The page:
I’ve been thinking a lot lately about pacing, the art of adapting actions to circumstances for maximum efficiency. So often we are urged to work through the pain to achieve our goals, but that goes against my observance of the benefits of pacing, or pausing to reevaluate situations.
This weekend I wasn’t feeling very well…I have Type 2 diabetes that I have been very lucky to be able to control for seven years without medication… and I needed to get my glucose lower. My usual system to lower by blood sugar is to restrict carbs in my diet and increase my exercise. So, in spite of feeling off, I struck out on my early morning walk, just as usual. As I walked, I was surprised to feel gradually worse, rather than better. My instinct was to push through the discomfort, but something seemed to tell me that I couldn’t do that this time. I slowed my pace and, when that didn’t result in immediate improvement, I reluctantly turned around and headed home. I was shaky, weak, short of breath, and my glucose meter showed that I had actually succeeded in raising my blood glucose.
Diabetes is an unpredictable disease, with many factors affecting blood sugar levels. Drinking plenty of fluids and resting for the morning brought my glucose back into my target range, fortunately. Responding to the discomfort cues my body sent me was the right thing to do.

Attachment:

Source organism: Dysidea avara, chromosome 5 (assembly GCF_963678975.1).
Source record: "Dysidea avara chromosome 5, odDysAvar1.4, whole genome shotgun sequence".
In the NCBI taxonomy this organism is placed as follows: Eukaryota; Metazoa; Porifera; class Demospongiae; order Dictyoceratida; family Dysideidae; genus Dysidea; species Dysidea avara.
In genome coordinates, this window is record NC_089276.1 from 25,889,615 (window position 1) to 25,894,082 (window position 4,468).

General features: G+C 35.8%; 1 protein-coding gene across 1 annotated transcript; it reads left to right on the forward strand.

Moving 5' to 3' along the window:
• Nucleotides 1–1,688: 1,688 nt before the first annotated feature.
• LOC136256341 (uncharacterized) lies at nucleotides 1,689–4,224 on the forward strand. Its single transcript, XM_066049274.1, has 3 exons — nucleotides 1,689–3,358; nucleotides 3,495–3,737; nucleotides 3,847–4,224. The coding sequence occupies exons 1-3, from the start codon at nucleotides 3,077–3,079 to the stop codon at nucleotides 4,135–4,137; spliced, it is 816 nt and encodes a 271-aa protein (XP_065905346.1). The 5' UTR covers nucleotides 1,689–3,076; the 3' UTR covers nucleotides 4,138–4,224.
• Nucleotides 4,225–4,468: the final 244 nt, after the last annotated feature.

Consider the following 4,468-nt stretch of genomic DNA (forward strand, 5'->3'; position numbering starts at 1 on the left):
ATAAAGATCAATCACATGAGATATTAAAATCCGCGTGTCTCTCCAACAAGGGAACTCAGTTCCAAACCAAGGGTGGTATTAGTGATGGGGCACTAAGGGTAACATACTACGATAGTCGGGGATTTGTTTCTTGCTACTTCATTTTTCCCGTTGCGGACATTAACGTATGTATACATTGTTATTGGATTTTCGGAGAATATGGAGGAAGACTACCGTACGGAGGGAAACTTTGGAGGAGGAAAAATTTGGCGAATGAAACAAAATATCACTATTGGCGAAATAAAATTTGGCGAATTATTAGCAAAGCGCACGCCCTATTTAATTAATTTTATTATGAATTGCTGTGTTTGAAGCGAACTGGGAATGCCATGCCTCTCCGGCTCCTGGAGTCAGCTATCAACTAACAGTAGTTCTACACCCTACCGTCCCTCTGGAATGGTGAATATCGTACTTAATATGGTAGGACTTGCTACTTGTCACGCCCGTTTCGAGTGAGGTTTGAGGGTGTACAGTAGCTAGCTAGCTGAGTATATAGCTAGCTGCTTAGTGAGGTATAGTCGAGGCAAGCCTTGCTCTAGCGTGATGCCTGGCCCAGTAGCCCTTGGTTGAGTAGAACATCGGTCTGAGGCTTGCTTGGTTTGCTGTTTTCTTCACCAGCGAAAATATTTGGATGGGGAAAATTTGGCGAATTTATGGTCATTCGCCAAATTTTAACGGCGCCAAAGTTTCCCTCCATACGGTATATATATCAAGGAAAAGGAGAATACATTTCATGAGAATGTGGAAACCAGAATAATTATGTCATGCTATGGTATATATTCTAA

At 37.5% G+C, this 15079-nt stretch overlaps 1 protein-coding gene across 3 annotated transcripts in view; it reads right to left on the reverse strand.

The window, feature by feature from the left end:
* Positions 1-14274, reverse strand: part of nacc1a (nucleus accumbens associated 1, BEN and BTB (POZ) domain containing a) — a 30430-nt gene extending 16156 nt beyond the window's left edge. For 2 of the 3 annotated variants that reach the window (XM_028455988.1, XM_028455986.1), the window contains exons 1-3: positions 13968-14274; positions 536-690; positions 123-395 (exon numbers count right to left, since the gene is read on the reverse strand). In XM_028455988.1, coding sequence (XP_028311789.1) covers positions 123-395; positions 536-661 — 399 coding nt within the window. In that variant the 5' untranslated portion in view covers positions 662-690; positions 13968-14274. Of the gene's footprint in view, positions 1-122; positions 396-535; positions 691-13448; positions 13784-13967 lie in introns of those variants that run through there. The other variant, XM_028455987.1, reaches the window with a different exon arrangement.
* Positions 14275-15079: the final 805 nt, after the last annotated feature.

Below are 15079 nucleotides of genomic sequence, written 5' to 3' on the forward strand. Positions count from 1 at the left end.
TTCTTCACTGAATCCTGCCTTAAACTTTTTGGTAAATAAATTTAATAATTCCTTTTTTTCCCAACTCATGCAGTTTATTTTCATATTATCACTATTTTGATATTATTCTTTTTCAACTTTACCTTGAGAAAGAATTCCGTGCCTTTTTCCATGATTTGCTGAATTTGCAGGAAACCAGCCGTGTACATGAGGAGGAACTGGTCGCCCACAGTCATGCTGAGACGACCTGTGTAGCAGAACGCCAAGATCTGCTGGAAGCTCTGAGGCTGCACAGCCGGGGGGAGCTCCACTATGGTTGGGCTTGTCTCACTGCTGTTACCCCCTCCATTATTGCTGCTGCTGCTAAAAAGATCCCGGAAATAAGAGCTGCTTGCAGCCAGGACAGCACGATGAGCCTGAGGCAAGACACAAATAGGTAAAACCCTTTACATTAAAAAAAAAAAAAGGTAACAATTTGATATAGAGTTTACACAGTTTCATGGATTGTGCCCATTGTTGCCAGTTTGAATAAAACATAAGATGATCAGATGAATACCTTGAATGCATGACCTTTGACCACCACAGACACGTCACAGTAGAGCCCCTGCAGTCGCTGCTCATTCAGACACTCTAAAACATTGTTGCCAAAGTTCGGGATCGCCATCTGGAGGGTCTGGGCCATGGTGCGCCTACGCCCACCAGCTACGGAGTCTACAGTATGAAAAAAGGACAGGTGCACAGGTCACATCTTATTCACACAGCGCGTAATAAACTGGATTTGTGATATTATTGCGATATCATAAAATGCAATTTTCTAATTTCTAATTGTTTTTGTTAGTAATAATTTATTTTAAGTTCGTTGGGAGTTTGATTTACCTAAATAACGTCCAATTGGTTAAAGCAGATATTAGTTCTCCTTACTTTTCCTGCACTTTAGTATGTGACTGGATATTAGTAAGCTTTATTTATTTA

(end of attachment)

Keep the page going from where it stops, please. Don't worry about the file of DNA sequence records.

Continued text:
We have all heard stories of people who lose the ability to feel pain. These people tend to cause themselves injury because they don’t get the normal pain warnings. Rather than being a blessing, lack of pain is a curse.
Pain is like a traffic light. When we are feeling no pain, that is the green light to continue with whatever we are doing. If we begin to feel mild aches or strains, that is the yellow light signaling caution, letting us know to slow down. Acute or stabbing pains are bright red stop signs. We can ignore the yellow and red lights at our peril.
When first exercising unused muscles we frequently feel the yellow warning aches and pains. If we respond to them by careful pacing, we get the green light to work out harder, building up our strength and stamina without injury. If we misinterpret the warnings as stop signs and give up, our abilities won’t grow. If we ignore them altogether we risk serious injury.
This is also true of our emotional and spiritual muscles.
Beginning to feel empathy for the first time can cause heartaches. If we don’t force our feelings too far too fast, that initial empathy can grow into true compassion.
The first time we accept the invitation to climb out of the boat and step out in faith onto the unknown depths can be extremely uncomfortable. If we rush ahead of God’s leading we can become painfully discouraged, but keeping safe and never testing our trust in God results in failure to grow spiritually. We need to be aware of the Lord’s signals.
Sensitivity to pain is a gift and a tool to help us pace ourselves physically, emotionally and spiritually.
We simply need to learn to recognize the signals and react appropriately.